Plant, nurture, eat: Wilmette Community Nursery School plans edible garden learning experience - Chicago TribuneTuesday, October 25, 2016
That's what we believe can happen here."Nolan, a Winnetka native and current Northfield resident, founded The Organic Gardener Ltd. in 2005, shortly after she designed a 5,000-square-foot educational garden at the Lincoln Park Zoo. Through her Highland Park-based company, Nolan has designed and created more than 1,000 other organic food gardens for homes, schools, restaurants, businesses and nonprofits, according to her website.She is also the author of "From the Ground Up: A Food Grower's Education in Life, Love and the Movement That's Changing the Nation."Earlier this year, McCue contacted Nolan, who has previously donated to WCNS fundraisers, and asked if she was interested in helping the school create its own garden. Nolan was.During the summer of 2016, she and school staff worked to plan the WCNS garden beds, how they would dovetail into students' learning experience, and how to ensure staff, students, and their families would remain invested in the gardening effort."A lot of schools in Wilmette have organic gardens; the community is very progressive that way," Nolan said. "Many of the children who are here (at WCNS) will go on to many of these schools, and they will already be familiar with many of the concepts of organic gardening, thanks to what they learn here.""We believe in the edible garden connecting with our community," McCue said. "We are dedicated to hands-on learning, and whatever (students') interests are, we want to encourage and nurture that."Children are already curious about the gardens, McCue said, and are imagining what they might be able to grow. Some, like 4-year-old Max Cabonargi, said that they want to plant flowers, and possibly pumpkins. Others, like Max's 5-year-old classmate Bryson Leahy, mentioned carrots and strawberries – and not just any carrots or strawberries, he whispered to McCue; "rainbow" carrots and strawberries.Between now and next spring, students will talk further about what they want to grow in the garden beds. Their suggestions – possibly including rainbow carrots (which do exist, Nolan... http://www.chicagotribune.com/suburbs/wilmette/news/ct-wml-community-nursery-edible-garden-tl-1027-20161025-story.html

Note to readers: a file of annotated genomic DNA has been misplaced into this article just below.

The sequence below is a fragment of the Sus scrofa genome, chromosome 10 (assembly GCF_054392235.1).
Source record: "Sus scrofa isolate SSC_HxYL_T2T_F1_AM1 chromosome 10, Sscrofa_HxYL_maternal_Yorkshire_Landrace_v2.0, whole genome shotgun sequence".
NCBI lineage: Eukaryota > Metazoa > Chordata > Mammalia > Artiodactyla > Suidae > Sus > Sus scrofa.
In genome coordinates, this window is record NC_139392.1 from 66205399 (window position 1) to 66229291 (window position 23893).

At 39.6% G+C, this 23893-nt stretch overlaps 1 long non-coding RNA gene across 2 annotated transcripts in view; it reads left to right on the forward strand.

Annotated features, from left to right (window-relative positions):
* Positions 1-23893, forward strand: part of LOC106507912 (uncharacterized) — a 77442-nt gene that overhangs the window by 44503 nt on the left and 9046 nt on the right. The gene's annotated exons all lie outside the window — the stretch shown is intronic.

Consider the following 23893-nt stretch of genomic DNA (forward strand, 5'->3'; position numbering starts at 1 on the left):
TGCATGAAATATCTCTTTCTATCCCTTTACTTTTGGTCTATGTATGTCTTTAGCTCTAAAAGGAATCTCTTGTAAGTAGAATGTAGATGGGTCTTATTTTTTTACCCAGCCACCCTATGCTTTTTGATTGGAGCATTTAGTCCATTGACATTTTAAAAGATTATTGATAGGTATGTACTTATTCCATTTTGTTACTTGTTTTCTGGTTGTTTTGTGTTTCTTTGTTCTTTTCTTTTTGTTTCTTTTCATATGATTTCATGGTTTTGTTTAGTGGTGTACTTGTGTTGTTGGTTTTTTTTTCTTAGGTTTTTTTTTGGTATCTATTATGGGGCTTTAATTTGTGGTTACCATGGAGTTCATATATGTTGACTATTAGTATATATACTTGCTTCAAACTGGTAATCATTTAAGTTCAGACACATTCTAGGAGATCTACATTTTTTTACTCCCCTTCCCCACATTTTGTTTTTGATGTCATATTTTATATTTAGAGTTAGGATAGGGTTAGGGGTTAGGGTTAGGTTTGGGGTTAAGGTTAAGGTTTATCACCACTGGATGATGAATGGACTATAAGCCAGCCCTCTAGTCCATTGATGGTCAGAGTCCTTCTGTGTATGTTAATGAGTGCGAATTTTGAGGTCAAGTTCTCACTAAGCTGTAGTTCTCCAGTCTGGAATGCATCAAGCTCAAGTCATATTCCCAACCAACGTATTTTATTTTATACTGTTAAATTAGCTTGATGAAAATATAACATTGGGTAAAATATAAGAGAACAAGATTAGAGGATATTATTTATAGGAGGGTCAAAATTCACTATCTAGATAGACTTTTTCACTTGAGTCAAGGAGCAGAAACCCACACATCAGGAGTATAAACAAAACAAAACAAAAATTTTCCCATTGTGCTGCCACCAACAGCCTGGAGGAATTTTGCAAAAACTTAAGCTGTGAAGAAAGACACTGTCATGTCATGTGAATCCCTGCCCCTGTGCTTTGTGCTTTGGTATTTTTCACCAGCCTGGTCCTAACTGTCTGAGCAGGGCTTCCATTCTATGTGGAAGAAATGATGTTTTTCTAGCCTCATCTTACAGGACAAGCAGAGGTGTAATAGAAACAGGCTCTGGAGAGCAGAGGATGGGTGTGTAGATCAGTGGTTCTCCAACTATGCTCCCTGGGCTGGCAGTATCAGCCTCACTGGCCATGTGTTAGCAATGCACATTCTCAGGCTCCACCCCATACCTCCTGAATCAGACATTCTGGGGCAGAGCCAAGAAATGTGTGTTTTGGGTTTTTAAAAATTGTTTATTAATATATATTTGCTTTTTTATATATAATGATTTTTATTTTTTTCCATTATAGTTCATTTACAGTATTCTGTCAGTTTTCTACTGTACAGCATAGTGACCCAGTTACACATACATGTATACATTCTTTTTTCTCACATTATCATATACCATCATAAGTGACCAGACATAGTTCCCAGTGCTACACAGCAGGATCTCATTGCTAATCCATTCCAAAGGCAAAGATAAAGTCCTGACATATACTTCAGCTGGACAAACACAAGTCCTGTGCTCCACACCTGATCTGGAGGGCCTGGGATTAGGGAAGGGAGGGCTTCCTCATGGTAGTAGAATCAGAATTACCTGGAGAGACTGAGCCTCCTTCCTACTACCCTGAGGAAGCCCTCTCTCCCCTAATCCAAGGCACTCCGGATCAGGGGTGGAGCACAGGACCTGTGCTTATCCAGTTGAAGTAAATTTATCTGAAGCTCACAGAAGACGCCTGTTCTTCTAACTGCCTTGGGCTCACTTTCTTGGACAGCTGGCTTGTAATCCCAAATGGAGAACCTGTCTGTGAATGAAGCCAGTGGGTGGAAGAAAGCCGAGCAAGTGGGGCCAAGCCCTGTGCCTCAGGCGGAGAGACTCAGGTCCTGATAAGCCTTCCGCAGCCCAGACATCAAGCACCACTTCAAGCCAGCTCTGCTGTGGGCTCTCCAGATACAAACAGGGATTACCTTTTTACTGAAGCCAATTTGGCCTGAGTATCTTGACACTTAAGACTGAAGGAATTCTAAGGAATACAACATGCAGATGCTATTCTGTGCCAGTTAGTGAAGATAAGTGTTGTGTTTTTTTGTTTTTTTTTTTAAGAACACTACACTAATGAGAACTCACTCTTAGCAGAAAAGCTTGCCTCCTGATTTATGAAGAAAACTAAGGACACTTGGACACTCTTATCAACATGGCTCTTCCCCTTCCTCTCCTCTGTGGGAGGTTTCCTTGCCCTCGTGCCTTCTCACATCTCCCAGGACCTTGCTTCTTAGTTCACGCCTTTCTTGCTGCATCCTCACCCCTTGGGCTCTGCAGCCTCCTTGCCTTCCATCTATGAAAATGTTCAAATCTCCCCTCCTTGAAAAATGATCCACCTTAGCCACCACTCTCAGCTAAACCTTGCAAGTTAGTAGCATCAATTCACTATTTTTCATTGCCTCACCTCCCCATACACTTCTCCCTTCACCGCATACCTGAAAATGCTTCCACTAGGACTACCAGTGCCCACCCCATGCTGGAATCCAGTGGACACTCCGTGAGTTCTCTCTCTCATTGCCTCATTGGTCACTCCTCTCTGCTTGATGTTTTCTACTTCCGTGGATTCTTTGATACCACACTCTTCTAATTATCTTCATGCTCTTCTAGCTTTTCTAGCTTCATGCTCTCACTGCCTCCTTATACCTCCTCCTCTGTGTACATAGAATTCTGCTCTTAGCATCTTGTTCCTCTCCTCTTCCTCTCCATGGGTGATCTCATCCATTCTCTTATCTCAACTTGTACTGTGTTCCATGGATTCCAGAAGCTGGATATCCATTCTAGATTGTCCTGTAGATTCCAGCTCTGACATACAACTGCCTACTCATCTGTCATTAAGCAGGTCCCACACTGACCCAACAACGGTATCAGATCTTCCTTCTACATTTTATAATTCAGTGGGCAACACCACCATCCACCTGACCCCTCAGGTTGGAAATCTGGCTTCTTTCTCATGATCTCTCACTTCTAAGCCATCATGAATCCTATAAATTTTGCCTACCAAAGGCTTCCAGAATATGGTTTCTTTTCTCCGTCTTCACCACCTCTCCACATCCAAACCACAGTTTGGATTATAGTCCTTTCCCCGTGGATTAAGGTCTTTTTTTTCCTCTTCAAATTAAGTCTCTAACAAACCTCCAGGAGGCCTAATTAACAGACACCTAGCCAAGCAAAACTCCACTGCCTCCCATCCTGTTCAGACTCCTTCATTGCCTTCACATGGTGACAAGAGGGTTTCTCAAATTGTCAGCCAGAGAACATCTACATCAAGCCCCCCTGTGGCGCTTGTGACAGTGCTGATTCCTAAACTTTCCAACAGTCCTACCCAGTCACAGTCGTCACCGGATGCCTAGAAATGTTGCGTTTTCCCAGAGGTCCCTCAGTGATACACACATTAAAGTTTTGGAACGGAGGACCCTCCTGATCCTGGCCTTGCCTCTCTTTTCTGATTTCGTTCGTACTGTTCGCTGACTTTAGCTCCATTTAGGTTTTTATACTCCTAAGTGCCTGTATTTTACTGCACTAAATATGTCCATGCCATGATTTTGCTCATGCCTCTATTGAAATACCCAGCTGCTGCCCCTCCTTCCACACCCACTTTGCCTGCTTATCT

America in Bloom judges coming to Mansfield - Mansfield News JournalTuesday, July 23, 2019